Jenne' Andrews is an American poet. She has three published chapbooks including the recent Blackbirds Dance in the Empire of Love, Finishing Line Press 2013.

A full-length collection, Reunion, Lynx House Press, was published in 1983; after a long hiatus to raise Golden Retrievers in Colorado, recent work has appeared in The Passionate Transitory, Belletrist Coterie, The Adirondack Review and Vox Populi, a journal of culture, politics and poetry published and edited by the august Michael Simms.

A bilingual collection of "Italiana," Bocca, Voce, Delirio, with translations by Lorenzo Luciani, will be released by Finishing Line at the end of 2016 and her latest collection, And Now, the Road, a finalist for the Autumn House prize in 2014, will be released by Salmon Poetry Ltd, Ireland, a highly regarded international house, Jessie Lendennie, Publisher, circa 2017.

Andrews holds the MFA in Creative Writing/Poetry from Colorado State University, is a literary fellow of the National Endowment for the Arts, and was full-time Poet in Residence for the St. Paul Schools from '74-78. She lived in St. Paul from 1971-78 during the first wave of the Twin Cities literary renaissance, and spent the summer of 1973 in Reggio Calabria, Italy.

The poet lives in northern Colorado's Poudre River Valley with her husband, fiction writer Jack Brooks; the couple has recently imported two British Golden Retrievers and expects a litter in June-- see the Ardorgold website for details. Contact: jenneandrews2010@gmail.com .

Tuesday, June 21, 2011

For Magpie Tales and One Shot Wednesday: Civil War Summer

(thanks to Tess Kincaid for the 1.99 find/photo prompt; join in the meme at Magpie Tales.  One Shot Wednesday link widget goes up at 12 midnight EST on Tuesdays)

Civil War Summer

She reads in the porch swing in her white
Sun-dried dimity dress.
She is companioned by live oaks
Grasping at the sky.
She is reading Dickinson on death.
She is reading Emerson
On transcendence.

A boy next door
Has the new Eastman camera
Asks to photograph her;
She assents.

We cannot see
How a short-time later
She ascends worn oak stairs
To a corner under the eaves
To a desk, an ink pot
A pen with a worn nib
When she is waylaid by a thin cry
From another room.

In the attic of the old Charleston house
A century too late
To meet a belle
Given to poetry
A note:

No news from the Front today.
No news from Jack.
Mother has taken to her bed
Over the War. 

And the photo,
A half-blown rose on summer’s vine
Caught in yellowed light

Her ripe, dimpled mouth
One eye looking out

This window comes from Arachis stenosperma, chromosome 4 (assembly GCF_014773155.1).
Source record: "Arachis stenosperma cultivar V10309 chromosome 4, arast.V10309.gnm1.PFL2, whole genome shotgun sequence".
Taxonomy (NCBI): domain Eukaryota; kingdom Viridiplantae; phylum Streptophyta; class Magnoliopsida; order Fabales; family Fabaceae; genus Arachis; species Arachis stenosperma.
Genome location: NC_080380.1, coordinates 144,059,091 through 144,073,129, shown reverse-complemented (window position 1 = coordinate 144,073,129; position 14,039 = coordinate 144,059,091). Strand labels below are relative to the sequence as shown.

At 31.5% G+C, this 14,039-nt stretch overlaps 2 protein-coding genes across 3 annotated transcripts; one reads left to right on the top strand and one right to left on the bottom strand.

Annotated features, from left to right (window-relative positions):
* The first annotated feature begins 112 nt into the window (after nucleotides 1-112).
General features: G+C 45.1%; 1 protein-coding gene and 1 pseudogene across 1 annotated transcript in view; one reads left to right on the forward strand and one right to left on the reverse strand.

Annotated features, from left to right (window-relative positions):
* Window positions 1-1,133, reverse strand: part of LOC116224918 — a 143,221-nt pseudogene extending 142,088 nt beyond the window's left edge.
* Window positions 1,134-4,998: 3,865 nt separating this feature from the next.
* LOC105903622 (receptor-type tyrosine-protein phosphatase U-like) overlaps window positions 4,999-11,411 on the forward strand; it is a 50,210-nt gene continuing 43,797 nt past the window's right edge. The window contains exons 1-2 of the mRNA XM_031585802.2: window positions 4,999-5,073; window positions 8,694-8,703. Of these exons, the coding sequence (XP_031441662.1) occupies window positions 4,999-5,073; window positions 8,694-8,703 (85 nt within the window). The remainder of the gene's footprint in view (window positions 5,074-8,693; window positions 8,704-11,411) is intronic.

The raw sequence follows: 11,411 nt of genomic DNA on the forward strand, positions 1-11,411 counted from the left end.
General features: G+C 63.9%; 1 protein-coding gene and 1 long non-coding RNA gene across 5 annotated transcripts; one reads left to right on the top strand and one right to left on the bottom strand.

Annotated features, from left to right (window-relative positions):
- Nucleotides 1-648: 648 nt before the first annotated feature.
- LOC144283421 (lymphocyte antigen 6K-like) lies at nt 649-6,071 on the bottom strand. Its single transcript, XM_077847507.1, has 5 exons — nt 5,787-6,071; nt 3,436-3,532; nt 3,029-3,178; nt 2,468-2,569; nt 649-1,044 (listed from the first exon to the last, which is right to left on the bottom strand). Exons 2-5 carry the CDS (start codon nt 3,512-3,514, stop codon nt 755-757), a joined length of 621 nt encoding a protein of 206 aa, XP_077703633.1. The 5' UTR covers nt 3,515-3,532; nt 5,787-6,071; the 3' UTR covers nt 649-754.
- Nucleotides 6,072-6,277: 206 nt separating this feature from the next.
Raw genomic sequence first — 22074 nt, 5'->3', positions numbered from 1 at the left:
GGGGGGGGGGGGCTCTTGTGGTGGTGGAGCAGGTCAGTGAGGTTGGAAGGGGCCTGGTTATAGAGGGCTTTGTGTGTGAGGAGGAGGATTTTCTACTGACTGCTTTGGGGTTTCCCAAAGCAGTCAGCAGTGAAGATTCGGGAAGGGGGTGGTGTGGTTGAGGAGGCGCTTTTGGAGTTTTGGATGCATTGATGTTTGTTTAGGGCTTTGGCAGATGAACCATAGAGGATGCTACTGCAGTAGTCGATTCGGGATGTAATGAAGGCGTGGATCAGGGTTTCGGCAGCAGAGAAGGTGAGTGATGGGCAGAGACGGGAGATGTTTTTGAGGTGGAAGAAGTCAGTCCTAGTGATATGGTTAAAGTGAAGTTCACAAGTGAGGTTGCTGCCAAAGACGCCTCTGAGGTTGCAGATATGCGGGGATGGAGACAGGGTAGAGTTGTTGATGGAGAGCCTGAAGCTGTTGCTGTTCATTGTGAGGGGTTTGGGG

More invincibly than the other.


copyright Jenne' R. Andrews 2011


Anonymous said...

An excellent write! The last two verses are wonderful. // Peter.

signed...bkm said...

Thanks for the visit Jenne...I have been to your site a few times...seems we have both spent some time in Minnesota....that is where I was raised, I left in 1971 but its memories will always remain...your work is wonderful and so well sculptured...I appreciate your comments and taking take time to visit..bkm

Friko said...

excellent, excellent.

Your poem has opened a world for me, a world long gone yet fresh like the morning.

Timoteo said...

What powers of observation...the eye...as I look at the photo again and sure enough, you have nailed it.

hedgewitch said...

A graceful mood poem, serious but also soft and reflective, with some great descriptors at the end bringing the photo immediacy and life.

Rinkly Rimes said...

You captured the feeling of times gone by.

jen revved said...

thanks a million to each of you-- I look forward to stopping by and to continued appreciation of one another's work-- happy solstice! xxxj

Pat Hatt said...

That last verse really established the piece as a whole, enjoyed the read.

Brendan said...

Perfectly deft in its time and mood, our time transparent in all you lifted from the image. Great work! - Brendan

Kim Nelson said...

You transported me, brilliantly. So very well written, so astutely told.

Lucy Westenra said...

Very good work. I echo what Friko (above) had to say.

DebbyMc said...


Tumblewords: said...

A wonderful response to the prompt!

Anonymous said...

Oh wow this is absolutely beautiful. I think this my favorite poem thus far, I was so touched

Everyday Goddess said...

a beautifully deep story. i like it very much!

Tess Kincaid said...

Very evocative write, Jenne. Nice.